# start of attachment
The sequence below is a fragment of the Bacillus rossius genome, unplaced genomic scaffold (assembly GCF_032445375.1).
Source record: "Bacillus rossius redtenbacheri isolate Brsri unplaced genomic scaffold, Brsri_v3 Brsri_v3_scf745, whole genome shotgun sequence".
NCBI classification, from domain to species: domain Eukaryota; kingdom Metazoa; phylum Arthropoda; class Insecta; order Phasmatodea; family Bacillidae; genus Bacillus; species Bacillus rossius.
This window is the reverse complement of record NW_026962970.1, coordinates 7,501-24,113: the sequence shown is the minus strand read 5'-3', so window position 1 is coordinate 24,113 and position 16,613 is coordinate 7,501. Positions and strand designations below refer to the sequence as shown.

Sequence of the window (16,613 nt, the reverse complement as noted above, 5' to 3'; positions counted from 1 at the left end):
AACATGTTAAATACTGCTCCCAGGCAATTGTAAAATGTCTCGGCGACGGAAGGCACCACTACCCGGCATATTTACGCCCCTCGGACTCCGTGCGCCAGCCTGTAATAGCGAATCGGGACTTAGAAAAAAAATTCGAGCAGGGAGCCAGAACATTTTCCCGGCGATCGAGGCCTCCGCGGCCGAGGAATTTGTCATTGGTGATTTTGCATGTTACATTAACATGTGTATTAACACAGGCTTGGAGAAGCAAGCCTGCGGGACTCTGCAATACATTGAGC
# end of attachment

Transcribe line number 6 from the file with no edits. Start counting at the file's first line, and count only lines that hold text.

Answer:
AACATGTTAAATACTGCTCCCAGGCAATTGTAAAATGTCTCGGCGACGGAAGGCACCACTACCCGGCATATTTACGCCCCTCGGACTCCGTGCGCCAGCCTGTAATAGCGAATCGGGACTTAGAAAAAAAATTCGAGCAGGGAGCCAGAACATTTTCCCGGCGATCGAGGCCTCCGCGGCCGAGGAATTTGTCATTGGTGATTTTGCATGTTACATTAACATGTGTATTAACACAGGCTTGGAGAAGCAAGCCTGCGGGACTCTGCAATACATTGAGC